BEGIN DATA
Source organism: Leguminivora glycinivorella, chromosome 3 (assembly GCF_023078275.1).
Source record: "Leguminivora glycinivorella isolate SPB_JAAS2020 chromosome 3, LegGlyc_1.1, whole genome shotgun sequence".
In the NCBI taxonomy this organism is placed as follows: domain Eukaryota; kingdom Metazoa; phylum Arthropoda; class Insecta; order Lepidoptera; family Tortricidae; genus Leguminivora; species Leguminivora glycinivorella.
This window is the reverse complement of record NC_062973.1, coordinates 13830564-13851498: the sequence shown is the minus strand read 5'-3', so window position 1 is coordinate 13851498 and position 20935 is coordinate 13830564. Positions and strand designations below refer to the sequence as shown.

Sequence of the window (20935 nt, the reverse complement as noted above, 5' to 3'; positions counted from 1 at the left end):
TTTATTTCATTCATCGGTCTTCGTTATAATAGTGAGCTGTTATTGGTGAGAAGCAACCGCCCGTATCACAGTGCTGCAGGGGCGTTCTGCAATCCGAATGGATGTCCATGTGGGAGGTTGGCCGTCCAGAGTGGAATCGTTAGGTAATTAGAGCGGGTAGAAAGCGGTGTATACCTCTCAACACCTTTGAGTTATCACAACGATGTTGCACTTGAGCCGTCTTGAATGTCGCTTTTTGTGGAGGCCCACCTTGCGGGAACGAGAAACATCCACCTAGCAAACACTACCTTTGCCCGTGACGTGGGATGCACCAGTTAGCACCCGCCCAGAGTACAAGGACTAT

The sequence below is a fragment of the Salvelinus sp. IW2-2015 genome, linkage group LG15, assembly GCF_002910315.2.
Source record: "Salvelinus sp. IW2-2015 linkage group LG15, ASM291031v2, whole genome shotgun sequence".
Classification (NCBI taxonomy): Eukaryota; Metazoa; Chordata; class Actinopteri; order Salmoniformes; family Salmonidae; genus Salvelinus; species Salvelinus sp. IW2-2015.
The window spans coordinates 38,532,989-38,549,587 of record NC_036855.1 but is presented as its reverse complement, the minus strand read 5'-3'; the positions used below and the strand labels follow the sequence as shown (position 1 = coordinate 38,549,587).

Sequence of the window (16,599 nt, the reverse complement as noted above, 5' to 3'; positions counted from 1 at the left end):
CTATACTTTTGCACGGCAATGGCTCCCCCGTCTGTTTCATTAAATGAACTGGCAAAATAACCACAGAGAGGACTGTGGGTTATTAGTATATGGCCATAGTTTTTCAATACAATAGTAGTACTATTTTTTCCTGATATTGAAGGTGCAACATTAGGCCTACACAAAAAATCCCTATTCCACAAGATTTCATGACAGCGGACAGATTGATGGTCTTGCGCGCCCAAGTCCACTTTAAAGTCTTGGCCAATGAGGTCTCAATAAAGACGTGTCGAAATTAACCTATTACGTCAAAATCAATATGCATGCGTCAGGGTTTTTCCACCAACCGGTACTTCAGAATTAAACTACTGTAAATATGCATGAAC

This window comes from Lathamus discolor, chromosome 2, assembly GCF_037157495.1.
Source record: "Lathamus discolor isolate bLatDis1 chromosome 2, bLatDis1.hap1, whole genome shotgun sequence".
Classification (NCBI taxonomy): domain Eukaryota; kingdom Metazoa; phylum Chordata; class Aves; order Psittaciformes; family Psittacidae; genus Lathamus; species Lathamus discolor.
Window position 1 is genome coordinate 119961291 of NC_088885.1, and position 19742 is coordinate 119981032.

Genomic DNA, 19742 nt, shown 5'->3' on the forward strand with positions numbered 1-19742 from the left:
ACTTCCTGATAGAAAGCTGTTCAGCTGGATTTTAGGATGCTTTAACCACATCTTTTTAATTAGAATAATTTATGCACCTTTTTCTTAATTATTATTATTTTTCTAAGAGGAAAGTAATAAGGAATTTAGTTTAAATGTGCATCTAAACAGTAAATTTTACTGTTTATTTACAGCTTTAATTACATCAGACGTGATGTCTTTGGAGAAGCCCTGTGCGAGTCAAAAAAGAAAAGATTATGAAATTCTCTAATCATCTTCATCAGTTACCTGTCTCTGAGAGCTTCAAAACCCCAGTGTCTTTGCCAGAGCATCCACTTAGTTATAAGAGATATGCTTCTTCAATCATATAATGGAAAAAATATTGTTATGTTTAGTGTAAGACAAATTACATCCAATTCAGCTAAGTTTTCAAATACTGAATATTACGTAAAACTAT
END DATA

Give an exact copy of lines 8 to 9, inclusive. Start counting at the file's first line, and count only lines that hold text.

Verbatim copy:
Source record: "Salvelinus sp. IW2-2015 linkage group LG15, ASM291031v2, whole genome shotgun sequence".
Classification (NCBI taxonomy): Eukaryota; Metazoa; Chordata; class Actinopteri; order Salmoniformes; family Salmonidae; genus Salvelinus; species Salvelinus sp. IW2-2015.